Ukrainian secret service agents have confiscated the first shipment of a vodka produced inside Chernobyl's radioactive zone – with manufacturers questioning their motives.
Atomik vodka is made from apples grown in the Narodychi district, part of the exclusion zone surrounding the nuclear power plant.
The Chernobyl Spirit Company said 1500 bottles were bound for the UK, but a team sent by Ukraine's secret service (SBU) intercepted their trucks in March.
The company said the UK deal was a big win for Ukraine's struggling economy, but now production has been placed on hold by authorities.
They said secret service authorities are accusing them of using "forged Ukrainian excise stamps" and that is the reason behind the bottles being held.
"This doesn't make sense since the bottles are for the UK market and are clearly labelled with valid UK excise stamps," TCSC's Professor Jim Smith said.
Ukraine introduced a new stamp excise system last year in an effort to put a stop to counterfeit alcohol production in the country.
Professor Smith's team distilled their first bottle in 2019, using grain from the contaminated site.
While radioactivity in the grain was above the safe limit, the distilling process reduced impurities to an undetectable level.
Since then, the company have progressed to using apples grown near the nuclear site, using the same distilling process to eliminate radiation.
"We are working hard to set up a business to help bring jobs and investment to the Chernobyl affected areas of Ukraine and to further support the community with 75 per cent of any profits we make," Professor Smith said.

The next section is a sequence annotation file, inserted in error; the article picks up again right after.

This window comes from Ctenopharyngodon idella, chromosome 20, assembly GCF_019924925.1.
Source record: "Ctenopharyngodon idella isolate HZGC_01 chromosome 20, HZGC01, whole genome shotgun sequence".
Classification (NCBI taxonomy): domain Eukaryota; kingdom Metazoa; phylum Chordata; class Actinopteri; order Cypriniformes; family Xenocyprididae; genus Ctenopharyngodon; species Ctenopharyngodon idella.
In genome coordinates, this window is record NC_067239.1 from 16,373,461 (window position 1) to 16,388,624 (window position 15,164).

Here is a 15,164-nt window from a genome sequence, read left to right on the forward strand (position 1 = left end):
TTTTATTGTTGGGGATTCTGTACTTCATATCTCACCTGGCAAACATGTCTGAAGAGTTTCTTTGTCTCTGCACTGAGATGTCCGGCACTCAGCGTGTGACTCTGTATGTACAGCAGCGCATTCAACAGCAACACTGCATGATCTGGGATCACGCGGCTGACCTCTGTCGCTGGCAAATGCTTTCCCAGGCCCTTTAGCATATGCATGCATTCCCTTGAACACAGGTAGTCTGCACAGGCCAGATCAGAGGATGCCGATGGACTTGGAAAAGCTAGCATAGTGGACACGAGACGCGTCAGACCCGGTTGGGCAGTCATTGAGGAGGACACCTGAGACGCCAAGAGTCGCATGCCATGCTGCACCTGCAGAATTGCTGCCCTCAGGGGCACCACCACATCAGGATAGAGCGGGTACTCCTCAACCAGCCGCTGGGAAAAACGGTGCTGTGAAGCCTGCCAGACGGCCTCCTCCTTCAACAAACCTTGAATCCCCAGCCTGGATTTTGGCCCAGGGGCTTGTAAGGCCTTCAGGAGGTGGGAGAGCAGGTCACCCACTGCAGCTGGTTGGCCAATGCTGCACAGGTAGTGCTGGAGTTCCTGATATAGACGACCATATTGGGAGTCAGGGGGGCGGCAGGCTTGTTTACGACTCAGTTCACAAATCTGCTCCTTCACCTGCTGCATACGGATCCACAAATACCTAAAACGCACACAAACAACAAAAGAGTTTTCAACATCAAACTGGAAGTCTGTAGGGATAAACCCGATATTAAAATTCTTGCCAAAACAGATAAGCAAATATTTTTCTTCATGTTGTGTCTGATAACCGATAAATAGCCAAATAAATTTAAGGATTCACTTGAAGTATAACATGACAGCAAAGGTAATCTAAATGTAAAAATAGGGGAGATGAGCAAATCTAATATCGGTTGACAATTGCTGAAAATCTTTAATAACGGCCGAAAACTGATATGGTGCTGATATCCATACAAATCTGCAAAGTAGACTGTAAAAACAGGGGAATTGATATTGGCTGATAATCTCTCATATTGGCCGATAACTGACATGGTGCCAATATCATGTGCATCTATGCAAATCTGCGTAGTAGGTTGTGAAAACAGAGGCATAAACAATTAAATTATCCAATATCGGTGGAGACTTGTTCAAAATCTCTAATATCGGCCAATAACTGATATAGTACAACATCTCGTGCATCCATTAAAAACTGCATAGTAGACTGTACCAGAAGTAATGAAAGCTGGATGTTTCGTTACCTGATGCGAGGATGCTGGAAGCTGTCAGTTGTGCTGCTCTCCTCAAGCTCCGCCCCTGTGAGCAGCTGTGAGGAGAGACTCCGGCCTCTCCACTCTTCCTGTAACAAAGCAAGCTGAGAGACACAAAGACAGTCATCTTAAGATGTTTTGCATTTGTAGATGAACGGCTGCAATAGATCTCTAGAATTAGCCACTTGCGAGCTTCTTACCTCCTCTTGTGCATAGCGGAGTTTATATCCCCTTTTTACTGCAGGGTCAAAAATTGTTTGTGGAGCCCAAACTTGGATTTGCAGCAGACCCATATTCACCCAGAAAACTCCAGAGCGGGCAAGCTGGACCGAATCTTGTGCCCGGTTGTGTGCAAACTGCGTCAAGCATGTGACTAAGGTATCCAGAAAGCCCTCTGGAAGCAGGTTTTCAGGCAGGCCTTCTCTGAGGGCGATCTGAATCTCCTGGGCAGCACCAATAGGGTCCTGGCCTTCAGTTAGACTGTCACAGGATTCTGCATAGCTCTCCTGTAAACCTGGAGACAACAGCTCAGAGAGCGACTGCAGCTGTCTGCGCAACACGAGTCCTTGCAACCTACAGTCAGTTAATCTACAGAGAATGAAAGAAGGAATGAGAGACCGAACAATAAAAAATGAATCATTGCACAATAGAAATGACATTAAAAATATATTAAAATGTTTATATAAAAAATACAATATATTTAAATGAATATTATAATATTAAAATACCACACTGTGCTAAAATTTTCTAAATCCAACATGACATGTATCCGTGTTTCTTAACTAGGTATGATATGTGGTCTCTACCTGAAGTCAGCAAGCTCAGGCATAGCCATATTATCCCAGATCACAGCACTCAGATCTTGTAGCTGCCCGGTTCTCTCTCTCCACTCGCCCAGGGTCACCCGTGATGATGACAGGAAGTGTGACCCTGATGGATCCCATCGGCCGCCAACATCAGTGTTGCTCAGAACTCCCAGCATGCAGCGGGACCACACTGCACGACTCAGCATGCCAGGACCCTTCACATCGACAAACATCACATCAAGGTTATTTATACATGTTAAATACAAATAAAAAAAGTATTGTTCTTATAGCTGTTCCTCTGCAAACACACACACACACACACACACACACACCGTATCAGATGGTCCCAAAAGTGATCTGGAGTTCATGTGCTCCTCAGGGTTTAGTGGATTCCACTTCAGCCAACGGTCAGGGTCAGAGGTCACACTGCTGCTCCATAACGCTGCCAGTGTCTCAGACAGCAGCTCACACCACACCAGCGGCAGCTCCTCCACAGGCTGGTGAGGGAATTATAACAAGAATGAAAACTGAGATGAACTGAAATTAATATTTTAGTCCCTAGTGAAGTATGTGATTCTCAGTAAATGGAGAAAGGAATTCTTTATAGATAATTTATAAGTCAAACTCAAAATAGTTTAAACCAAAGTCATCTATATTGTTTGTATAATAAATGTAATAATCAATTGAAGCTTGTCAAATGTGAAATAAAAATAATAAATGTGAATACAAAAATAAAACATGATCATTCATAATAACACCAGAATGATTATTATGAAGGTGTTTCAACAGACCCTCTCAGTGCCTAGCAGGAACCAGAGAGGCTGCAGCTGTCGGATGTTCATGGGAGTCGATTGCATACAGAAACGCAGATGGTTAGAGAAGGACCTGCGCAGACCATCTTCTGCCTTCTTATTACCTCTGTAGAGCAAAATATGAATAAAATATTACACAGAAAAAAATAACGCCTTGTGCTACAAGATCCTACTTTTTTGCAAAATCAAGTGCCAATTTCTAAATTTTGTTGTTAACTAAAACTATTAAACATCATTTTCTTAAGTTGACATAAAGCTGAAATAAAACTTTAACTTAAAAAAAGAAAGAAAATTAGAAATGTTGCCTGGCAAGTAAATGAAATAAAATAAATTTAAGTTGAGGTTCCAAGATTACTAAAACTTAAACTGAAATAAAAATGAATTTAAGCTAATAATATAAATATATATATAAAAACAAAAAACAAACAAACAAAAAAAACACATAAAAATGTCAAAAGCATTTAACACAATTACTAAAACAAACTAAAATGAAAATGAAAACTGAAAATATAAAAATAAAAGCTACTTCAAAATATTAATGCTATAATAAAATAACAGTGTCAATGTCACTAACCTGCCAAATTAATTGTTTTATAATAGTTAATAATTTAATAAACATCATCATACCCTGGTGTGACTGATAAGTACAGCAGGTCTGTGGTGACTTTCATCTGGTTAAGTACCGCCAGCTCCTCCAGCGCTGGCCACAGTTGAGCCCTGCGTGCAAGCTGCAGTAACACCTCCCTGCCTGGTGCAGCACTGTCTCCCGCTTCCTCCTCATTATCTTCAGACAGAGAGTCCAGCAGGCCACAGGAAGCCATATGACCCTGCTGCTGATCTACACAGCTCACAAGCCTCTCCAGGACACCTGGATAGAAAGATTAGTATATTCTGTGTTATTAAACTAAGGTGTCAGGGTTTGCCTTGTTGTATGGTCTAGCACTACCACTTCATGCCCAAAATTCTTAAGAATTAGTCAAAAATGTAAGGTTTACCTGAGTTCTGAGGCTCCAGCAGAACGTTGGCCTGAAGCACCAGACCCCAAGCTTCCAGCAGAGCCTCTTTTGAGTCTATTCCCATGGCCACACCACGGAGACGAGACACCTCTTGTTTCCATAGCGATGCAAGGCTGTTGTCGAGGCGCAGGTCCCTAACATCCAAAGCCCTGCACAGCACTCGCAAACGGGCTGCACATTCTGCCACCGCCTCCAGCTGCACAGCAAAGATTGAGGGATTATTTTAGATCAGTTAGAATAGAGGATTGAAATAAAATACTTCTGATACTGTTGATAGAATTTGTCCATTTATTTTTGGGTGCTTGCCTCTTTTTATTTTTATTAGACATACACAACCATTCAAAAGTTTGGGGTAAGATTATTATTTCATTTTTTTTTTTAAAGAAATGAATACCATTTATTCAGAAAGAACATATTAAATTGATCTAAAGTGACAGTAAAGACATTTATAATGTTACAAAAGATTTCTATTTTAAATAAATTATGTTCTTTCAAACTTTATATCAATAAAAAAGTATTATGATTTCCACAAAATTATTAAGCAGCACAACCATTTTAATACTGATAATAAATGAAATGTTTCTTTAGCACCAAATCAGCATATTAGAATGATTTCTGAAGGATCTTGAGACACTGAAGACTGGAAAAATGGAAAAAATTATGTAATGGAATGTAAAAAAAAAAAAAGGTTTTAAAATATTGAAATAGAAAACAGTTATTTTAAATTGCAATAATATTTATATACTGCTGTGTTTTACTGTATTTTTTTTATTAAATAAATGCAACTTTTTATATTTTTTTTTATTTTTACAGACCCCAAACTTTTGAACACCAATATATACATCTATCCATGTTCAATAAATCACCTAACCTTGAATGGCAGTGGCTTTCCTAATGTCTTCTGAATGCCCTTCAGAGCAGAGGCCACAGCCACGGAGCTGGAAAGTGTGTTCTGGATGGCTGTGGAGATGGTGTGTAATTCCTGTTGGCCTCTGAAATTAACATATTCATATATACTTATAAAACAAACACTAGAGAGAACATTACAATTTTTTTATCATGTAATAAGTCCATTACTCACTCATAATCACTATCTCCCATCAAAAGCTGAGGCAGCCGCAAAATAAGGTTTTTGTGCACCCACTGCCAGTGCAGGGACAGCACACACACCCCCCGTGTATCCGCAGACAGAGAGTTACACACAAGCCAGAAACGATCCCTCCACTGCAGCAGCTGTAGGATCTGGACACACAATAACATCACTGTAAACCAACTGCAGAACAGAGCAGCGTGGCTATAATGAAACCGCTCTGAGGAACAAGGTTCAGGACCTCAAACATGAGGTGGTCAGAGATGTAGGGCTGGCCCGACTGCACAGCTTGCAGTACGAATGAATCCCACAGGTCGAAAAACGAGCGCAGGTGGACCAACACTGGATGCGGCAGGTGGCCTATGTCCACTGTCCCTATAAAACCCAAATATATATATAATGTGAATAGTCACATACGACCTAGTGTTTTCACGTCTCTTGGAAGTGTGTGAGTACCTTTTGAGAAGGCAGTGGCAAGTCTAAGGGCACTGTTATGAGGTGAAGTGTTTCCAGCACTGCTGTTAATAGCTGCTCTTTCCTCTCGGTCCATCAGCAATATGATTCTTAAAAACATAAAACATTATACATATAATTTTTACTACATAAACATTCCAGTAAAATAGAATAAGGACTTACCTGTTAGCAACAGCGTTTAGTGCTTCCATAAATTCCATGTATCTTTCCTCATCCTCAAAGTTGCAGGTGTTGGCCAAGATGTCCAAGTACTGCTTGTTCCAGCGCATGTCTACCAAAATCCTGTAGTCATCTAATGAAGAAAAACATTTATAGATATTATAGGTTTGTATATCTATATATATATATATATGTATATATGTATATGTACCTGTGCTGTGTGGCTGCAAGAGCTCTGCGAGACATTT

The Chernobyl reactor explosion of 1986 had a devastating and lasting impact on Ukraine and Europe.
It forced a region-wide evacuation as the nuclear reactor spilled radioactive waste into the air.
While the explosion itself only killed about 31 people, millions across Europe were exposed to the fallout with an estimated 200,000 dying from long-term health problems.
Authorities have maintained a 30-kilometre exclusion zone around the site with some regions including Narodychi being repopulated as radiation levels die down.
While TCSC say they hope the issue will be resolved and they can get the UK shipment sent out to continue their work trying to help people affected by the devastating social and economic impacts Chernobyl had, their legal team say the actions of the secret service is damaging Ukraine's reputation.
"This case is a clear example of violation of Ukrainian Law by the Kyiv Prosecutors and the SBU," Elina Smirnova, the lawyer representing TCSC said.
"The actions of Ukrainian law enforcement agencies are damaging the reputation of Ukraine as an open country for doing business. We still believe that the truth will win."